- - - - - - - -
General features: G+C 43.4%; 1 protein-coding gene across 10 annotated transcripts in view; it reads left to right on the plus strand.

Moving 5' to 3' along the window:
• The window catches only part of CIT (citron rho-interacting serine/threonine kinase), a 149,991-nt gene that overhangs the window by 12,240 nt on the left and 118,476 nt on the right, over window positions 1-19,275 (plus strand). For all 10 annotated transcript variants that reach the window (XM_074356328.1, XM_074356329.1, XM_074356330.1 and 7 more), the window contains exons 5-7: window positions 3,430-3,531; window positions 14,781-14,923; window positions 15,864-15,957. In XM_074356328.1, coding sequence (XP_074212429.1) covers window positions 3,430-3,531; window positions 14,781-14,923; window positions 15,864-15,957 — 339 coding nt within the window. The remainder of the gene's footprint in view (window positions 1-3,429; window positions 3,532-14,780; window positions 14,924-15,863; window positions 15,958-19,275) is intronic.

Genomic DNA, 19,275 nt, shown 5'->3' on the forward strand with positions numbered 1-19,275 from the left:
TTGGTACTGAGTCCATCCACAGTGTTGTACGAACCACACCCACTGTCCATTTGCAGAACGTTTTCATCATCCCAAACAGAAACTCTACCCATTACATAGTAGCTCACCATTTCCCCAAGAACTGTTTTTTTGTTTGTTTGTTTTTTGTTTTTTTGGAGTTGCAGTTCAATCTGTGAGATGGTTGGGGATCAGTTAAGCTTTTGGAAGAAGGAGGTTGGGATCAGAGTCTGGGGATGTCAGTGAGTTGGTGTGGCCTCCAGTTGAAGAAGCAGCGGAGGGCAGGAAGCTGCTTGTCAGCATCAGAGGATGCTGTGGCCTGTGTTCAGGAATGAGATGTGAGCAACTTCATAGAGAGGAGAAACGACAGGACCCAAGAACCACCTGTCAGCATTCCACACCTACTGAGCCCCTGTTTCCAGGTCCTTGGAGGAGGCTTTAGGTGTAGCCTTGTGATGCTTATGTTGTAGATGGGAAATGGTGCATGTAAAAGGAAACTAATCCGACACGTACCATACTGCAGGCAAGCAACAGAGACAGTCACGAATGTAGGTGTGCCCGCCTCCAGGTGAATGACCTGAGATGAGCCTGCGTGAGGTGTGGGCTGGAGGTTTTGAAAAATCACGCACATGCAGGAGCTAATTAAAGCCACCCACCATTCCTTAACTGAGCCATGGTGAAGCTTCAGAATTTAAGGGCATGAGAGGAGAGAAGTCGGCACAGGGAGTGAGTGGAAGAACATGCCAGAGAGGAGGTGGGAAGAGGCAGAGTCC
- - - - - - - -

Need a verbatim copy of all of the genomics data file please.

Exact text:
General features: G+C 43.4%; 1 protein-coding gene across 10 annotated transcripts in view; it reads left to right on the plus strand.

Moving 5' to 3' along the window:
• The window catches only part of CIT (citron rho-interacting serine/threonine kinase), a 149,991-nt gene that overhangs the window by 12,240 nt on the left and 118,476 nt on the right, over window positions 1-19,275 (plus strand). For all 10 annotated transcript variants that reach the window (XM_074356328.1, XM_074356329.1, XM_074356330.1 and 7 more), the window contains exons 5-7: window positions 3,430-3,531; window positions 14,781-14,923; window positions 15,864-15,957. In XM_074356328.1, coding sequence (XP_074212429.1) covers window positions 3,430-3,531; window positions 14,781-14,923; window positions 15,864-15,957 — 339 coding nt within the window. The remainder of the gene's footprint in view (window positions 1-3,429; window positions 3,532-14,780; window positions 14,924-15,863; window positions 15,958-19,275) is intronic.

Genomic DNA, 19,275 nt, shown 5'->3' on the forward strand with positions numbered 1-19,275 from the left:
TTGGTACTGAGTCCATCCACAGTGTTGTACGAACCACACCCACTGTCCATTTGCAGAACGTTTTCATCATCCCAAACAGAAACTCTACCCATTACATAGTAGCTCACCATTTCCCCAAGAACTGTTTTTTTGTTTGTTTGTTTTTTGTTTTTTTGGAGTTGCAGTTCAATCTGTGAGATGGTTGGGGATCAGTTAAGCTTTTGGAAGAAGGAGGTTGGGATCAGAGTCTGGGGATGTCAGTGAGTTGGTGTGGCCTCCAGTTGAAGAAGCAGCGGAGGGCAGGAAGCTGCTTGTCAGCATCAGAGGATGCTGTGGCCTGTGTTCAGGAATGAGATGTGAGCAACTTCATAGAGAGGAGAAACGACAGGACCCAAGAACCACCTGTCAGCATTCCACACCTACTGAGCCCCTGTTTCCAGGTCCTTGGAGGAGGCTTTAGGTGTAGCCTTGTGATGCTTATGTTGTAGATGGGAAATGGTGCATGTAAAAGGAAACTAATCCGACACGTACCATACTGCAGGCAAGCAACAGAGACAGTCACGAATGTAGGTGTGCCCGCCTCCAGGTGAATGACCTGAGATGAGCCTGCGTGAGGTGTGGGCTGGAGGTTTTGAAAAATCACGCACATGCAGGAGCTAATTAAAGCCACCCACCATTCCTTAACTGAGCCATGGTGAAGCTTCAGAATTTAAGGGCATGAGAGGAGAGAAGTCGGCACAGGGAGTGAGTGGAAGAACATGCCAGAGAGGAGGTGGGAAGAGGCAGAGTCC